Environmental influences on the introduction of new products are a central theme in entrepreneurship and organizational theory. However, because emerging economies can breed corruption, the conventional assumptions and consequences of how and when entrepreneurs introduce new products to the market may not hold in these environments. For example, the strength of legal and regulatory institutions may determine the cost of doing business, and resultant action by entrepreneurs. Using variance by city, we examine bribery in emerging economies, suggesting that bribery has a significant multilevel relationship with entrepreneurial firms’ propensity to introduce new products (Martin et al., 2007). Central to our inquiry is the investigation of why, given varying levels of corruption between cities, does bribery pay off for firms in some institutional environments but not in others? Hence, this study takes an important step in identifying causal explanations about how bribery may facilitate or hinder new product introductions amid varying levels of institutional environments.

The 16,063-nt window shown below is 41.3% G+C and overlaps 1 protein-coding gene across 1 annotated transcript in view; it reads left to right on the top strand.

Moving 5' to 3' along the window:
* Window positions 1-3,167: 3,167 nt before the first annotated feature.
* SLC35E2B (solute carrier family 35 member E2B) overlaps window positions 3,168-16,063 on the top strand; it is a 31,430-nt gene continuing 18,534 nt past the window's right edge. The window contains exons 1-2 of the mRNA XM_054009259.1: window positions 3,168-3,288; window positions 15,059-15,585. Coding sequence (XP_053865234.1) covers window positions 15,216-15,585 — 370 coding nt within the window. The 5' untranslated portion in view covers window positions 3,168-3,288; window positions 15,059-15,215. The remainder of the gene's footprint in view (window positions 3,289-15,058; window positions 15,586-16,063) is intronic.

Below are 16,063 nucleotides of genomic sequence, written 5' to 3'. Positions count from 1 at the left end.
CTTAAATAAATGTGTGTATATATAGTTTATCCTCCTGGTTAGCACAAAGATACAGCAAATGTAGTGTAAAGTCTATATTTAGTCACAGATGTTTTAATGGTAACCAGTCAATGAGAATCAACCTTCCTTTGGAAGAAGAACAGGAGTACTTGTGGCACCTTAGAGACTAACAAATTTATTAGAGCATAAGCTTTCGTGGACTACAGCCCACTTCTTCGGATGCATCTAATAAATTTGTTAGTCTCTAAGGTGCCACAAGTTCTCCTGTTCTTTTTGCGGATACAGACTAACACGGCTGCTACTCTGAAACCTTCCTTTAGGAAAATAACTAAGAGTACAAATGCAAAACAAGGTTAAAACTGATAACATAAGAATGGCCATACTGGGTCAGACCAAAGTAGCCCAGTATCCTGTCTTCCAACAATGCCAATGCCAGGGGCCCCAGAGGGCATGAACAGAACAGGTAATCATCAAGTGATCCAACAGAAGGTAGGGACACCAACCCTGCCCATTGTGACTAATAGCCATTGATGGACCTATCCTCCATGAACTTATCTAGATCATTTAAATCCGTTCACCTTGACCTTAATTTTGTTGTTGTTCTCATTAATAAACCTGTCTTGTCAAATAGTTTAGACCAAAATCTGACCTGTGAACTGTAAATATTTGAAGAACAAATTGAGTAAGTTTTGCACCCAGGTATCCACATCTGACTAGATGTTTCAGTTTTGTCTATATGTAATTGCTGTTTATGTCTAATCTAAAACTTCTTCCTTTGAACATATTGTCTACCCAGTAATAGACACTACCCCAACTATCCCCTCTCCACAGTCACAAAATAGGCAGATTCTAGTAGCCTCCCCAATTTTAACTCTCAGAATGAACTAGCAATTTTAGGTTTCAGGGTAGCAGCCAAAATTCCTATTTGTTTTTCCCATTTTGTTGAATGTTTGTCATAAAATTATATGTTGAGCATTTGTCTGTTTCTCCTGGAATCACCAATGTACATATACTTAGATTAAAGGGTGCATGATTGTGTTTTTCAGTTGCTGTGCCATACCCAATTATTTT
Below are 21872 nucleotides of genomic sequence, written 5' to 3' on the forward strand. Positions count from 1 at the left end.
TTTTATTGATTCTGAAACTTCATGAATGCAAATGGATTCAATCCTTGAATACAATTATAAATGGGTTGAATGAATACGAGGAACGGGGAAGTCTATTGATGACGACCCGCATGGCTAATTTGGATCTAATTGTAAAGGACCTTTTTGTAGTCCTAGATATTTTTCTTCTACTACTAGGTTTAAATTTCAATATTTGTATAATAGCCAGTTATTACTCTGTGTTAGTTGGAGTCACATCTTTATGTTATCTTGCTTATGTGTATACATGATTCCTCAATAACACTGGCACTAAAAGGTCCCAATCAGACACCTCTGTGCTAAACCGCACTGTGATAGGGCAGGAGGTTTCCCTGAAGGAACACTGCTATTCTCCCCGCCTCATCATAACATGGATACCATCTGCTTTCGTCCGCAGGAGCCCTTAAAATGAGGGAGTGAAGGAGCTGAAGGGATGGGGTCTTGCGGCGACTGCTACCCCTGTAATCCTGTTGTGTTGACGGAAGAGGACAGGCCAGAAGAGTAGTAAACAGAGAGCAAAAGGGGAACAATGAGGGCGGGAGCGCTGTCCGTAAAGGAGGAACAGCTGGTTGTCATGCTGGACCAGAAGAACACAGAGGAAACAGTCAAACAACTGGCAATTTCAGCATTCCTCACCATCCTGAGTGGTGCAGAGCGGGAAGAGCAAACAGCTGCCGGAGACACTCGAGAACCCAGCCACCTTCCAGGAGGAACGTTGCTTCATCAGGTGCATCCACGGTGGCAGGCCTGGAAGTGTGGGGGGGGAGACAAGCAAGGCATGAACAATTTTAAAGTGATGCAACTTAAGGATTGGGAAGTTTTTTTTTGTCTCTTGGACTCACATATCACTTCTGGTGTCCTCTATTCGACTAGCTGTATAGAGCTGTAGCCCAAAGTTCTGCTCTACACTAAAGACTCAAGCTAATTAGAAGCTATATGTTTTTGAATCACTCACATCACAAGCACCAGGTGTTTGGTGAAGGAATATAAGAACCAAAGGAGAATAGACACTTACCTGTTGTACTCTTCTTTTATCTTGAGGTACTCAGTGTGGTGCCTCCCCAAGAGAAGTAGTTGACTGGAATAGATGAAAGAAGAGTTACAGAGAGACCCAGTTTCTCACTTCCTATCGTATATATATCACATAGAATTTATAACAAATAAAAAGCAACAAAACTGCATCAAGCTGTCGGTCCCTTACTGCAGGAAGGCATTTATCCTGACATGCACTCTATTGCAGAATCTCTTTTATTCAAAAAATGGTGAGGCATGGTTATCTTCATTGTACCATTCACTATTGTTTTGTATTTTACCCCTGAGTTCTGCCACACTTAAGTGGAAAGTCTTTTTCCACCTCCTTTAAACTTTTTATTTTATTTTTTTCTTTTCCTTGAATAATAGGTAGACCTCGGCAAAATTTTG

Mcleod, Michael; Evert, Robert; and Bradley, Steven
"BRIBERY: HINDERING OR FACILITATING NEW PRODUCT INTRODUCTION? (INTERACTIVE PAPER),"
Frontiers of Entrepreneurship Research: Vol. 34
, Article 18.
Available at: http://digitalknowledge.babson.edu/fer/vol34/iss14/18